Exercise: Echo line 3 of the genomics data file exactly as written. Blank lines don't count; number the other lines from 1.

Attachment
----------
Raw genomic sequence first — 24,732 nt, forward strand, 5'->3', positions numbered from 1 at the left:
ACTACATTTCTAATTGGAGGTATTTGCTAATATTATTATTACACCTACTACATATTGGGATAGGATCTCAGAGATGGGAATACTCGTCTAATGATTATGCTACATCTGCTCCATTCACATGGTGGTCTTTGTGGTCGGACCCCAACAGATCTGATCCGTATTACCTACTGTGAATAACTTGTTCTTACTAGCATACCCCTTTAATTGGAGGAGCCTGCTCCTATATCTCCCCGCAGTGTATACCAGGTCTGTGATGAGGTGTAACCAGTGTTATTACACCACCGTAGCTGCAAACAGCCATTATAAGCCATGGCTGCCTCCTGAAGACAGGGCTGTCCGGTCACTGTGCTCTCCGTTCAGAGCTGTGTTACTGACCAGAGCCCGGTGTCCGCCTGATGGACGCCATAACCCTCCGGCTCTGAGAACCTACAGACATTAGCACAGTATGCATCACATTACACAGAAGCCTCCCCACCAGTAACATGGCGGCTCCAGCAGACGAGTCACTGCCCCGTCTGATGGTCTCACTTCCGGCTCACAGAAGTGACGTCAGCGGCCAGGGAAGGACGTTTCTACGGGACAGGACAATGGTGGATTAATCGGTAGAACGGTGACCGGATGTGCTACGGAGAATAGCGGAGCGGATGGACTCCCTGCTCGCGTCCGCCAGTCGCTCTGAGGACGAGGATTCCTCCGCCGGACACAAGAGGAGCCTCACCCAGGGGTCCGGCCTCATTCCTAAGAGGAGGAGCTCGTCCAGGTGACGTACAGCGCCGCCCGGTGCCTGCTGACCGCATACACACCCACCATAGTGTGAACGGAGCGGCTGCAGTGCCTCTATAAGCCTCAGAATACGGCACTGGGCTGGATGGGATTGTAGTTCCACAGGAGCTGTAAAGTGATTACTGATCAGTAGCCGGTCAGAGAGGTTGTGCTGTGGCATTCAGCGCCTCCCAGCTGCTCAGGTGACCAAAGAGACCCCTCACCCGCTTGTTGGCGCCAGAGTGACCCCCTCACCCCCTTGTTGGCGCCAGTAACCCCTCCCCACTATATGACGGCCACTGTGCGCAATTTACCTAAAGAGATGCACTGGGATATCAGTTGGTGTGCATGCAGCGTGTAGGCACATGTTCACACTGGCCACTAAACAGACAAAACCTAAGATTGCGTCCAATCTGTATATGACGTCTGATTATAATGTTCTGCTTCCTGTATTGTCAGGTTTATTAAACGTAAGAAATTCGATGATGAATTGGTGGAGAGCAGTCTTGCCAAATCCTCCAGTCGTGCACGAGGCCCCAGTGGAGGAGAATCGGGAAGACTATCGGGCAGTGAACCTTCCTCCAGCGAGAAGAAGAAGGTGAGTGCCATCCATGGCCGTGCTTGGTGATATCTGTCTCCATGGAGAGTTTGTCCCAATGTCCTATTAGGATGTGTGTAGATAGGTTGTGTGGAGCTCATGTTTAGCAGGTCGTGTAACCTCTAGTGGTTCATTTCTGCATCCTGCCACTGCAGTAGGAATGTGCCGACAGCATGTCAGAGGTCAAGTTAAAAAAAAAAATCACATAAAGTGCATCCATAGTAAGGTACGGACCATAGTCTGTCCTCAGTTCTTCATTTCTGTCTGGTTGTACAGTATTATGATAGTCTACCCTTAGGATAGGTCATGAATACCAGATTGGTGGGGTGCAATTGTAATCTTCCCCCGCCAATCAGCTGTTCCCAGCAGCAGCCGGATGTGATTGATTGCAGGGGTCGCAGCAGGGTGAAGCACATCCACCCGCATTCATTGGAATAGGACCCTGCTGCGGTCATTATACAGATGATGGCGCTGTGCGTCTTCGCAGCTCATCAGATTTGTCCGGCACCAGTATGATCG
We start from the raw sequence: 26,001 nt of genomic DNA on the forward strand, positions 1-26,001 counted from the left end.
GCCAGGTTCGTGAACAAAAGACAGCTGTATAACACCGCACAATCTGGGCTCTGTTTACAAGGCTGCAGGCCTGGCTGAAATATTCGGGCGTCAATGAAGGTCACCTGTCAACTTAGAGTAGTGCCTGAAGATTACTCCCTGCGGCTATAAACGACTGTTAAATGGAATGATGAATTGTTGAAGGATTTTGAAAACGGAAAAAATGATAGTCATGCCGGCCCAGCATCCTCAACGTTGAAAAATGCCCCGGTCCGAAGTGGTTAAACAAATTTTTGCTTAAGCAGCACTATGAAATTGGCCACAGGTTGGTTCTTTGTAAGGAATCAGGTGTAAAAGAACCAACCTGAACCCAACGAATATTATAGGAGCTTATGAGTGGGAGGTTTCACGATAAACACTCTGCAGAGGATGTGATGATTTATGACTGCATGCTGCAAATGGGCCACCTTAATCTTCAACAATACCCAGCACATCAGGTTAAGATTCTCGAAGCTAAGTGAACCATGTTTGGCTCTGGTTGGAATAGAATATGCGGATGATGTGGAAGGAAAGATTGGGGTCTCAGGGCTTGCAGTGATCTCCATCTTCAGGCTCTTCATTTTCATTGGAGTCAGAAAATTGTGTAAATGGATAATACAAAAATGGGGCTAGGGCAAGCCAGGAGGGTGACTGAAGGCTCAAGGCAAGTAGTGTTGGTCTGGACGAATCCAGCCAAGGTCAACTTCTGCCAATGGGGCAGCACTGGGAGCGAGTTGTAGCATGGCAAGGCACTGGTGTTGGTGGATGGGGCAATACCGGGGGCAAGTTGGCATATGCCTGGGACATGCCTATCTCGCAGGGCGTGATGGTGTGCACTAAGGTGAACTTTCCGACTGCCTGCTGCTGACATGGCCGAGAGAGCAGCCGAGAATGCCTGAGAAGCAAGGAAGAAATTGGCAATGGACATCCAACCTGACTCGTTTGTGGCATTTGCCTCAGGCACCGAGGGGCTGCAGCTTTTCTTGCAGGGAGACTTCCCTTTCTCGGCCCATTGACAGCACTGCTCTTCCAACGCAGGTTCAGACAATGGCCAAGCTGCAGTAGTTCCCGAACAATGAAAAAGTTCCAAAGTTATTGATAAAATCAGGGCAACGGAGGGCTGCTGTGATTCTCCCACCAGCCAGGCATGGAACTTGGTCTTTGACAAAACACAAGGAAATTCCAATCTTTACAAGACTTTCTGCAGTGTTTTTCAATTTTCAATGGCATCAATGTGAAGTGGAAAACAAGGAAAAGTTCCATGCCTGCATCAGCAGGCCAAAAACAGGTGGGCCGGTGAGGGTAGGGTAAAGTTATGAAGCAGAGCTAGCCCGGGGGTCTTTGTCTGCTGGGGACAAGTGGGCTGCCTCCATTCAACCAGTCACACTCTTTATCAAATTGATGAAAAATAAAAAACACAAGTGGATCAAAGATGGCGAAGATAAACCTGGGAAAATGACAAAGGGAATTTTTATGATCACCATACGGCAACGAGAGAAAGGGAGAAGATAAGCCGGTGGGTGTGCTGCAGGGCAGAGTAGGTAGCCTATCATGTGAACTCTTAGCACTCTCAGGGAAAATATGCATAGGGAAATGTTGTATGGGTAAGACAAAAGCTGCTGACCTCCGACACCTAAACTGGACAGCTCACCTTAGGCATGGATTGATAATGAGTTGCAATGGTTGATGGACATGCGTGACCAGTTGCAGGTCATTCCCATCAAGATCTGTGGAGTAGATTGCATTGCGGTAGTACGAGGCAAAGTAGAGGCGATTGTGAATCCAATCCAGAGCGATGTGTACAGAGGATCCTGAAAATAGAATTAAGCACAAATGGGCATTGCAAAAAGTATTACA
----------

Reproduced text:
We start from the raw sequence: 26,001 nt of genomic DNA on the forward strand, positions 1-26,001 counted from the left end.